Welp, I think it’s safe to say that executives at HBO have been added to the Church of Scientology’s lengthy suppressive persons list, as the cable network is poised to turn Going Clear into a documentary. Due out in 2015, the documentary will be directed by Alex Gibney and be based on Lawrence Wright’s impeccably researched book about the cult (yeah, I’m just calling it a cult from now on, because I’m done playing nice) and its ties to Hollywood. But given CoS’s well-known litigiousness, HBO isn’t taking any chances and has apparently hired a whopping 160 lawyers in anticipation of a lawsuit. Hey, as far as I’m concerned, if CoS is mad at you, you must be doing something right. Bring on the epic entheta! I wonder if “Elaine” will be seeing it? [Defamer]
The lifestyle website Refinery 29 is in a bit of hot water after writer Kelsey Miller published a profile of a young, female Scientologist called “Elaine” (not her real name) that, frankly, could have been ripped from the pages of Freedom magazine. (Freedom is the Church of Scientology’s propaganda magazine.) Former Scientologists — including a number of ex members who have been excommunicated from the Church — descended upon the post’s comments section accusing Miller of essentially penning an endorsement for the controversial faith, while others implied that Miller might be a Scientologist herself. Miller defended herself in the comments, writing, “I’d only heard the story from an outsider’s perspective, and I was curious about what an average, active member might have to say. The piece was meant to present — not endorse — her opinions and experience to the reader.” While I believe Miller’s intentions were good (and I don’t believe she’s a member herself), I’d like to join those ex members in calling bullshit on her methods. Her “profile” of “Elaine” reads very much like straight up propaganda, not journalism. Keep reading »
File this one under “ Extremely Mixed Feelings”: Olfactory artist Peter de Cupere has a one-day exhibit happening in which a Madonna figure made of holy water and “vaginal smell” will melt and fill the gallery with “the scent of passion.” :-/
The vaginal smell is authentic and sourced from a variety of women, but is hygienic – it was created by an olfactory lab, so no, say, hazardous elements remain in the sculpture. Gallery attendees will be invited to touch the liquid after the sculpture has melted but have been warned that it’s a pretty strong scent and will stick. Keep reading »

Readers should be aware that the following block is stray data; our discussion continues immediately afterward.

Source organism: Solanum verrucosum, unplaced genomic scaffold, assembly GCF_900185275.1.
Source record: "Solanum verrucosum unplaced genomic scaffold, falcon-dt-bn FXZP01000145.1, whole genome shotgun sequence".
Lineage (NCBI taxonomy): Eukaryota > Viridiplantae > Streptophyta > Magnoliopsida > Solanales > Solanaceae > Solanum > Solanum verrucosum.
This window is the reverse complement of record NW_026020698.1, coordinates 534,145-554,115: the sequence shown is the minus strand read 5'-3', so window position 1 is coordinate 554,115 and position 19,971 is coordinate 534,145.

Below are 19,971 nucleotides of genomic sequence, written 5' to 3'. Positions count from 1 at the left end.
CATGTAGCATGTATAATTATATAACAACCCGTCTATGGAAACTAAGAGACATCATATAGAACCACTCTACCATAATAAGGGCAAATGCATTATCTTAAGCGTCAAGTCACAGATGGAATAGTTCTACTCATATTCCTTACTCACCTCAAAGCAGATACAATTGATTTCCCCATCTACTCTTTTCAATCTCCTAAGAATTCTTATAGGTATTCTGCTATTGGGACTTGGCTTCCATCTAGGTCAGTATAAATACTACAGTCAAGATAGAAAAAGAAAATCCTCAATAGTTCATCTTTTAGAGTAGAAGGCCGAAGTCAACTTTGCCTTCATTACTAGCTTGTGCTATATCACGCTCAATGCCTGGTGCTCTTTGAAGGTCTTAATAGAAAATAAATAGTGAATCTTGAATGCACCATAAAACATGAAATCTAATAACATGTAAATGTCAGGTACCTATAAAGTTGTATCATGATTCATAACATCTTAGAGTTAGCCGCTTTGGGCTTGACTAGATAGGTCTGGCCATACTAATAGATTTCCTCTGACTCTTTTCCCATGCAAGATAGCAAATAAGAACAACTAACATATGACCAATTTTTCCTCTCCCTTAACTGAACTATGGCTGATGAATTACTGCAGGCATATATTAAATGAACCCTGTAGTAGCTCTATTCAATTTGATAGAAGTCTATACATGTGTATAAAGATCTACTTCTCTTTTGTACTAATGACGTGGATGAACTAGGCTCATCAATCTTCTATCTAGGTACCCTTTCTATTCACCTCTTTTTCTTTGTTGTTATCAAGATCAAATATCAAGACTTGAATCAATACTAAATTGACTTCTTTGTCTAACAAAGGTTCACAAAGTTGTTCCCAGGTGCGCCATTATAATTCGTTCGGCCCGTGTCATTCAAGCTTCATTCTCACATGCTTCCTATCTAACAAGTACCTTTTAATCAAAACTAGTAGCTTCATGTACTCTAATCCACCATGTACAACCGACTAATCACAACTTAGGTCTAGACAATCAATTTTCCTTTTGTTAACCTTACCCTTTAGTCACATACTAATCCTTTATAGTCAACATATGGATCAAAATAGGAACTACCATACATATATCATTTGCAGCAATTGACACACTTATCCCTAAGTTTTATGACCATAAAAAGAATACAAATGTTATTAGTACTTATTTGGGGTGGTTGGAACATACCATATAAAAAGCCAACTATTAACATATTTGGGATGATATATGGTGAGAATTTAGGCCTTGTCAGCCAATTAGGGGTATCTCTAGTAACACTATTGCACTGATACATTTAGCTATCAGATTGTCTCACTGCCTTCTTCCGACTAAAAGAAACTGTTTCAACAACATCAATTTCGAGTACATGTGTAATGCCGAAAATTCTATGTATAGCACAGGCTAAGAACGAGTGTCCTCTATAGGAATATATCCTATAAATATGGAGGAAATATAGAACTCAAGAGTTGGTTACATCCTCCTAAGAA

Sam Harris and Bill Maher and Richard Dawkins all want really badly for me to criticize Islam. They claim I’m scared to do so because Islamic extremists bully people into silence. They consider it a liberal failing that people like me have deferred to that bullying. They say it’s not “phobic” to criticize Islam, nor is it racist.
Then, of course, they say that we should profile Muslims, and their self-defense starts to fall apart. They fail to recognize that I do not live in a majority Muslim country, and that especially since 2001 but even before that, white Americans have exhibited incredible fear of Muslims (demonstrated by a call to profile them, coincidentally) and committed hate crimes against people who even “look” like they might be Muslim. They fail to see their own criticisms as so sweeping that they amount to a judgment on anyone with brown skin.
I won’t do it. I won’t take the bait of a patronizing call for feminists to set aside their goals in America to address problems in Muslim theocracies, and I won’t take the bait of an anti-intellectual call for atheists to denounce an entire religion simply because a handful of atheist leaders prescribe it. I will exhibit more caution and conservatism in my judgment, and here’s why: Keep reading »
When I was very young — eight, maybe — I remember walking out the back door of my family’s house with my mom. I had probably just asked for a cookie or something, and my mom’s response was this: “You know, if you keep eating sweets so much, people are going to think you’ll be an alcoholic one day.”
She contends this never happened, but I remember it clear as day. That was when I decided not to drink. It seemed expedient: I could keep eating sweets, and it wouldn’t matter what people thought about my future drinking habits, because I’d know that I wasn’t going to drink and therefore wasn’t going to become an alcoholic.
So the scene in the CW’s new show, “Jane the Virgin” (which premiered on Monday night), in which the heroine’s grandmother tells a pre-adolescent Jane not to lose her virginity, speaks to me. I know that feeling. That is Catholic guilt. Apparently, I don’t even know the half of it — my mom is good at guilt-tripping, but my aunt tells me that my grandmother’s ability to discipline via shame was downright masterful. In fact, my mother even harnessed some residual power from her mother’s guilt-tripping expertise by telling me a few times over my childhood, “Your grandmother would be so disappointed.” Keep reading »
Just last week, Carrie Underwood released her new single “Something In The Water,” but unlike most of her newly-released tunes, it wasn’t exactly met with open arms. Carrie’s song, which affirms her belief in God, conversion and baptism, focuses on the strength she found from Christianity, which has left some of her atheist fans less than thrilled. But despite the criticism, Carrie told Glamour that she’s not sorry for singing about her personal faith, and she’s certainly not planning on changing her tune.
“Country music is different. You have that Bible Belt-ness about it. I’m not the first person to sing about God, Jesus, faith [or] any of that, and I won’t be the last. And it won’t be the last for me, either. If you don’t like it, change the channel.”
Keep reading »